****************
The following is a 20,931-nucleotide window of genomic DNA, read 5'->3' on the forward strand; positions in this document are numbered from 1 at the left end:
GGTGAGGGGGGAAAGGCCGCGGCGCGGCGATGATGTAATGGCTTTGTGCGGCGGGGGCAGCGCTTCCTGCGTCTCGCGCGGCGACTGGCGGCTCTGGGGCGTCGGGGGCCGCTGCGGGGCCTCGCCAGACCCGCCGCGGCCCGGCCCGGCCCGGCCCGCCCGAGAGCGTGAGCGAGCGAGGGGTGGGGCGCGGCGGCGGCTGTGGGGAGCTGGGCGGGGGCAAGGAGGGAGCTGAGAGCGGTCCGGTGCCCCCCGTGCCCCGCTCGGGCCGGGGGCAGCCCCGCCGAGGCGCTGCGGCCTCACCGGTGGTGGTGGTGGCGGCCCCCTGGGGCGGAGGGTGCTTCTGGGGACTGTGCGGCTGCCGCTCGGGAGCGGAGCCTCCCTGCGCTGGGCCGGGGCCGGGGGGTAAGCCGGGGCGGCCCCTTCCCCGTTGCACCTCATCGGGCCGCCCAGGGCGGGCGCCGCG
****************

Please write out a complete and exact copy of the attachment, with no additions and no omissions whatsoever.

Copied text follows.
The following is a 20,931-nucleotide window of genomic DNA, read 5'->3' on the forward strand; positions in this document are numbered from 1 at the left end:
GGTGAGGGGGGAAAGGCCGCGGCGCGGCGATGATGTAATGGCTTTGTGCGGCGGGGGCAGCGCTTCCTGCGTCTCGCGCGGCGACTGGCGGCTCTGGGGCGTCGGGGGCCGCTGCGGGGCCTCGCCAGACCCGCCGCGGCCCGGCCCGGCCCGGCCCGCCCGAGAGCGTGAGCGAGCGAGGGGTGGGGCGCGGCGGCGGCTGTGGGGAGCTGGGCGGGGGCAAGGAGGGAGCTGAGAGCGGTCCGGTGCCCCCCGTGCCCCGCTCGGGCCGGGGGCAGCCCCGCCGAGGCGCTGCGGCCTCACCGGTGGTGGTGGTGGCGGCCCCCTGGGGCGGAGGGTGCTTCTGGGGACTGTGCGGCTGCCGCTCGGGAGCGGAGCCTCCCTGCGCTGGGCCGGGGCCGGGGGGTAAGCCGGGGCGGCCCCTTCCCCGTTGCACCTCATCGGGCCGCCCAGGGCGGGCGCCGCG